Mycotoxins are naturally inhomogenous in their distribution. There will be hot-spots of mycotoxins in an otherwise ‘clean’ batch. To get a true analysis result, sampling is really important. Follow these steps to get your sampling right.


  1. Assess the size of your batch and work out how many sub samples you need to take.
    For example, 1 ton of raw material = 1 kg of aggregate sample (10 x 100 g samples). The exact amount of sample depends on lot type and size according to EC Regulation No 401/2006.
  2. Check the sampling method according to the material being sampled.
    Your BIOMIN representative can provide you with the best practices for each material, making sure you collect and store your sample correctly.
  3. Use the right equipment for the job.
    There are lots of tools out there so do your research and make sure you have the right tool for the job.
  4. Take incremental samples and mix them together thoroughly to form an aggregate sample.
    Make sure incremental samples are thoroughly mixed together so that all components are homogeneously distributed.
  5. Take the samples you will send off for analysis from your aggregate sample.
    The laboratory carrying out the analysis will tell you how much sample they need. The general recommendation is at least 1 kg. Make sure you send them at least this amount, if not more. And consider storing some material for future reference too.
  6. Make sure the bag or container is well sealed, and labelled with all the necessary information.
    Your BIOMIN representative can provide sampling bags or advise on other sample containers that avoid altering the quality of the sampled material.
  7. Post your sample off to the laboratory the same day.
    Try not to send samples late in the week as they might be stuck in the post office over the weekend. Instead, store samples in a fridge or freezer and post them the following week.
  8. Enjoy the benefits of receiving accurate and reliable mycotoxin analysis results.
    But your sampling journey doesn’t end there. Take regular samples to stay well informed about the mycotoxins in your raw materials or finished feeds

76% of total analysis uncertainty is due to sampling error.

Impact of Mycotoxin presence in feed material –

Mycotoxins’ general effects include impaired nutrient uptake, immune suppression and decreased performance. They can compromise several key functions of the GIT including decreased surface area available for nutrient absorption, modulation of nutrient transporters, and/or loss of barrier function. Several mycotoxins act as inhibitors of protein synthesis; many specifically target rapidly dividing and activated cells which are predominant in the gut epithelium. Others increase the persistence of intestinal pathogens and potentiate intestinal inflammation.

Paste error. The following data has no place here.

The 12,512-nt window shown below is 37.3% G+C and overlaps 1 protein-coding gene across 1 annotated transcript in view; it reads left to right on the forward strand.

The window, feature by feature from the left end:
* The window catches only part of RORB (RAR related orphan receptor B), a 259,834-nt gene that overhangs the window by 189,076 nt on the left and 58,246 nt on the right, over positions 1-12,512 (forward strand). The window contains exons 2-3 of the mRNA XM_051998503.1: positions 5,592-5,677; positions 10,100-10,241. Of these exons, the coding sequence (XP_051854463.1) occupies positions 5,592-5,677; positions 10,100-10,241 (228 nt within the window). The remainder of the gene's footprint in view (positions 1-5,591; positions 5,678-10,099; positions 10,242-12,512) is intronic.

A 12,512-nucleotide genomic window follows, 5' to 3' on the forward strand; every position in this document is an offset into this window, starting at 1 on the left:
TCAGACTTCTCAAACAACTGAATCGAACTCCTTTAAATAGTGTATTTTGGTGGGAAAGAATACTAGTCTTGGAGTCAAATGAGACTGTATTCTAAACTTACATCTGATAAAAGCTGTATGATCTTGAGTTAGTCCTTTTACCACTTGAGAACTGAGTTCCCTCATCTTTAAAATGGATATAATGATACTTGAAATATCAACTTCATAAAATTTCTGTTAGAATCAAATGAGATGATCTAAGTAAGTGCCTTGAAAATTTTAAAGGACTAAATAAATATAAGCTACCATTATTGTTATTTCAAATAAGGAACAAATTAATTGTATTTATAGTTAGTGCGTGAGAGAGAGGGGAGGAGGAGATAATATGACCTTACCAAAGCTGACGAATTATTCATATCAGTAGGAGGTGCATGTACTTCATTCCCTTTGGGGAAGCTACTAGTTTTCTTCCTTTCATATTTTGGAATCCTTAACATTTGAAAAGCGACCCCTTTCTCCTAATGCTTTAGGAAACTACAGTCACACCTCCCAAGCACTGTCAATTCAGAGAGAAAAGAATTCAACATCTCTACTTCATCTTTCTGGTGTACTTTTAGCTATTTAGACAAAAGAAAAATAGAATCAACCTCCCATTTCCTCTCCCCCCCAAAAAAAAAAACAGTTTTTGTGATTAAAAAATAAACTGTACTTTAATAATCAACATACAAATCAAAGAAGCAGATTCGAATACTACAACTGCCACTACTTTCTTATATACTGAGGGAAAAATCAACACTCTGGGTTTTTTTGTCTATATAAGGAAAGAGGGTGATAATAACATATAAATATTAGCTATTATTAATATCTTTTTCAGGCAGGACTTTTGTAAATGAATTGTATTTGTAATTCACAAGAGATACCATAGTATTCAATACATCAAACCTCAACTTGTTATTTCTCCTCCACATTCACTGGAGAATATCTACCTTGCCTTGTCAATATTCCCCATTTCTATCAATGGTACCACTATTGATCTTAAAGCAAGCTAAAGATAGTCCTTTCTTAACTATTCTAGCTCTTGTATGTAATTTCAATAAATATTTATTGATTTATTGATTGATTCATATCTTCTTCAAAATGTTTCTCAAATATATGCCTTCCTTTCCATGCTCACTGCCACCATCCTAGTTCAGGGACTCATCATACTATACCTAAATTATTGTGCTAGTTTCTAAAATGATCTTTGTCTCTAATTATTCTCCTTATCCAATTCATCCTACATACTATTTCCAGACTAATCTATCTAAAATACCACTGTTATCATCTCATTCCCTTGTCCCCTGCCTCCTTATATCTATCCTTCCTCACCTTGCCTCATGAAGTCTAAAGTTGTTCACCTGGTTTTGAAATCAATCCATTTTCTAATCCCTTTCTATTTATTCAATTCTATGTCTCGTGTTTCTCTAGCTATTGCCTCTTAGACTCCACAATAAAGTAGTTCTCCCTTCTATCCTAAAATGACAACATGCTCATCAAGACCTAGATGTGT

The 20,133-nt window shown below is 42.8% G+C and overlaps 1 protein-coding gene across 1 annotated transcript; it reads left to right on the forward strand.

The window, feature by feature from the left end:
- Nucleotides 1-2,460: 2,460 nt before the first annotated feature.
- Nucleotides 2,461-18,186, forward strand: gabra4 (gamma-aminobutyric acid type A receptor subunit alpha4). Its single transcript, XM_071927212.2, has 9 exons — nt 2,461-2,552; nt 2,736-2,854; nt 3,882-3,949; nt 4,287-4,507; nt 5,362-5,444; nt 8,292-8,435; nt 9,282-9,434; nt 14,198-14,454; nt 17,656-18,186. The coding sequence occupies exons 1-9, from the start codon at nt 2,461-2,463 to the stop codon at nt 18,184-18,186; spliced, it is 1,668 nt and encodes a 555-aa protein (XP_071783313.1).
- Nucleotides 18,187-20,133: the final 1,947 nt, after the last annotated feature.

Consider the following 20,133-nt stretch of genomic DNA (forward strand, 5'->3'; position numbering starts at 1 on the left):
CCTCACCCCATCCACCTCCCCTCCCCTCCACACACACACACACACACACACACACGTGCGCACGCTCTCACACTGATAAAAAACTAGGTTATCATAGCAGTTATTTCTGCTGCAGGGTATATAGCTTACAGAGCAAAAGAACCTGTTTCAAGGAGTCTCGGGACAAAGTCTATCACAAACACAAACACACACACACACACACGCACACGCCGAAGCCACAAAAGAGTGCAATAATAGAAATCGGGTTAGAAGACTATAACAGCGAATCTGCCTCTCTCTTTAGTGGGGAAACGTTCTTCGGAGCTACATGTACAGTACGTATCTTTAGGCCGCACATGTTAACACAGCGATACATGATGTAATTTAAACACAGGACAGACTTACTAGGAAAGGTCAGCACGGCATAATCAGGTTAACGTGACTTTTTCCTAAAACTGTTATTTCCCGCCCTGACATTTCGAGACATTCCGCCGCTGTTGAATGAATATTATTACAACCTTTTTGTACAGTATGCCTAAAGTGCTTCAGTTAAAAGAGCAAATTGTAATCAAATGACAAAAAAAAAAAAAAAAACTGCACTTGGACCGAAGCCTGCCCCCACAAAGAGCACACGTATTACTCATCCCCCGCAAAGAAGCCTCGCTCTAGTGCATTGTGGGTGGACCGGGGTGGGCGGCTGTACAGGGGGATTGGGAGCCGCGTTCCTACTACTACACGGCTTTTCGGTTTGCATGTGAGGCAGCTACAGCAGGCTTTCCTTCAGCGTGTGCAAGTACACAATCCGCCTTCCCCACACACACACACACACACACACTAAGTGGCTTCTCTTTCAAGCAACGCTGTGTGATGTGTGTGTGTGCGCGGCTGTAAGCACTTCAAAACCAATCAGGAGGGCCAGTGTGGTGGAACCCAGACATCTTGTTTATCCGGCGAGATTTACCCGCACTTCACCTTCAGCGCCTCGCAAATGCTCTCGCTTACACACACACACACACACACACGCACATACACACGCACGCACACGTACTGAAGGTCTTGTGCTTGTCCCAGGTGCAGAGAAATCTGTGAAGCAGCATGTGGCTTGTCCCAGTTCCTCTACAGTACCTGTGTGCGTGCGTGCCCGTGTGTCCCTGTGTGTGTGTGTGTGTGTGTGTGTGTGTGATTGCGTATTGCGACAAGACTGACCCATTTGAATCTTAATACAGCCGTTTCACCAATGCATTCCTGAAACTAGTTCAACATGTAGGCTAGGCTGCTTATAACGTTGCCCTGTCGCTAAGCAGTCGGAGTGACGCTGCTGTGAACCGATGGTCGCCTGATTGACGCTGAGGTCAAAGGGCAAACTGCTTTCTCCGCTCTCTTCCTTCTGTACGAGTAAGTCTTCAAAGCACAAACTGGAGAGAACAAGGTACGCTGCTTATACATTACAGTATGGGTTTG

Yes, even low levels of mycotoxins can harm the poultry industry. This is especially so when several mycotoxins co-occur in feeds, when exposure to several different pathogens are often not adequately­ controlled by biosecurity measures and when the usage of by-products in feeds further contributes to the total load of inflammatory agents to which animals are exposed.

Mycotoxin risk management tools are available to mitigate the negative impacts of mycotoxins in animal health and performance. Due to its long-standing R&D commitment, BIOMIN is the first, and so far, only feed additive company to have successfully registered in the EU a technological feed additive that is capable of reducing the negative impacts of mycotoxins in animals.


POULTRY PUNCH incorporated in 1984 and we are in poultry media since last 36 years and publish Poultry punch – English Monthly Magazine. Mr Balwant Singh Rana prior to laying the foundation of Poultry Punch magazine was still involved with renowned Indian poultry companies and It was there that he had the vision of doing something exceptional for the Indian poultry industry and then he stepped into the poultry media.

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